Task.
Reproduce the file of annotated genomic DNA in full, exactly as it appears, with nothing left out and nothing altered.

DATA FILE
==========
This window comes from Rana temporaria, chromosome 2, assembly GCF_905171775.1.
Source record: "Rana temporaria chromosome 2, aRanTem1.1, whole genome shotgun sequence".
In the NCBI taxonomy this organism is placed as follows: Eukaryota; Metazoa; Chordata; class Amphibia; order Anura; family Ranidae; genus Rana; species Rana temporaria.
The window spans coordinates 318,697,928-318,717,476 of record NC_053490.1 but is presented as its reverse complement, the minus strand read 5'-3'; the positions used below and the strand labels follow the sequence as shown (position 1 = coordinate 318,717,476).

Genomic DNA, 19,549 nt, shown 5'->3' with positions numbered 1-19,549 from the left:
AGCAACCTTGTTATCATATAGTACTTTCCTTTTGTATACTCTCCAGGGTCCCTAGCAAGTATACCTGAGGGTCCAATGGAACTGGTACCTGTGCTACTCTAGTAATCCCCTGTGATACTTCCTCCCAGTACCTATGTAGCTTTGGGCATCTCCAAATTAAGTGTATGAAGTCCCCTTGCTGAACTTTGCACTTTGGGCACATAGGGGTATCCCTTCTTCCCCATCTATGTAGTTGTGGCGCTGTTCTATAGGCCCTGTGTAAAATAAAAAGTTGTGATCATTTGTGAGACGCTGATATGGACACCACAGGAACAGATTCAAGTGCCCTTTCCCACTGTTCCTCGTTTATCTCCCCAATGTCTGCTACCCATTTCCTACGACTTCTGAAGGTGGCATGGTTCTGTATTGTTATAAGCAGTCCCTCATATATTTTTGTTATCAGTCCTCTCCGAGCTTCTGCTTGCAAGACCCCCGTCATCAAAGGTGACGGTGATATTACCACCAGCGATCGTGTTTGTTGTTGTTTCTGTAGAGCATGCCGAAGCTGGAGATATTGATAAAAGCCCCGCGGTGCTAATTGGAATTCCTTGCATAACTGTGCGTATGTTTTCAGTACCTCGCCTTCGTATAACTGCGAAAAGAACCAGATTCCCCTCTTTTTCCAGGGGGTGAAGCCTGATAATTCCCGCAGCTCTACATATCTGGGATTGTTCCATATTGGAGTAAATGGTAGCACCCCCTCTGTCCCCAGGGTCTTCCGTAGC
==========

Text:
This window comes from Rana temporaria, chromosome 2, assembly GCF_905171775.1.
Source record: "Rana temporaria chromosome 2, aRanTem1.1, whole genome shotgun sequence".
In the NCBI taxonomy this organism is placed as follows: Eukaryota; Metazoa; Chordata; class Amphibia; order Anura; family Ranidae; genus Rana; species Rana temporaria.
The window spans coordinates 318,697,928-318,717,476 of record NC_053490.1 but is presented as its reverse complement, the minus strand read 5'-3'; the positions used below and the strand labels follow the sequence as shown (position 1 = coordinate 318,717,476).

Genomic DNA, 19,549 nt, shown 5'->3' with positions numbered 1-19,549 from the left:
AGCAACCTTGTTATCATATAGTACTTTCCTTTTGTATACTCTCCAGGGTCCCTAGCAAGTATACCTGAGGGTCCAATGGAACTGGTACCTGTGCTACTCTAGTAATCCCCTGTGATACTTCCTCCCAGTACCTATGTAGCTTTGGGCATCTCCAAATTAAGTGTATGAAGTCCCCTTGCTGAACTTTGCACTTTGGGCACATAGGGGTATCCCTTCTTCCCCATCTATGTAGTTGTGGCGCTGTTCTATAGGCCCTGTGTAAAATAAAAAGTTGTGATCATTTGTGAGACGCTGATATGGACACCACAGGAACAGATTCAAGTGCCCTTTCCCACTGTTCCTCGTTTATCTCCCCAATGTCTGCTACCCATTTCCTACGACTTCTGAAGGTGGCATGGTTCTGTATTGTTATAAGCAGTCCCTCATATATTTTTGTTATCAGTCCTCTCCGAGCTTCTGCTTGCAAGACCCCCGTCATCAAAGGTGACGGTGATATTACCACCAGCGATCGTGTTTGTTGTTGTTTCTGTAGAGCATGCCGAAGCTGGAGATATTGATAAAAGCCCCGCGGTGCTAATTGGAATTCCTTGCATAACTGTGCGTATGTTTTCAGTACCTCGCCTTCGTATAACTGCGAAAAGAACCAGATTCCCCTCTTTTTCCAGGGGGTGAAGCCTGATAATTCCCGCAGCTCTACATATCTGGGATTGTTCCATATTGGAGTAAATGGTAGCACCCCCTCTGTCCCCAGGGTCTTCCGTAGC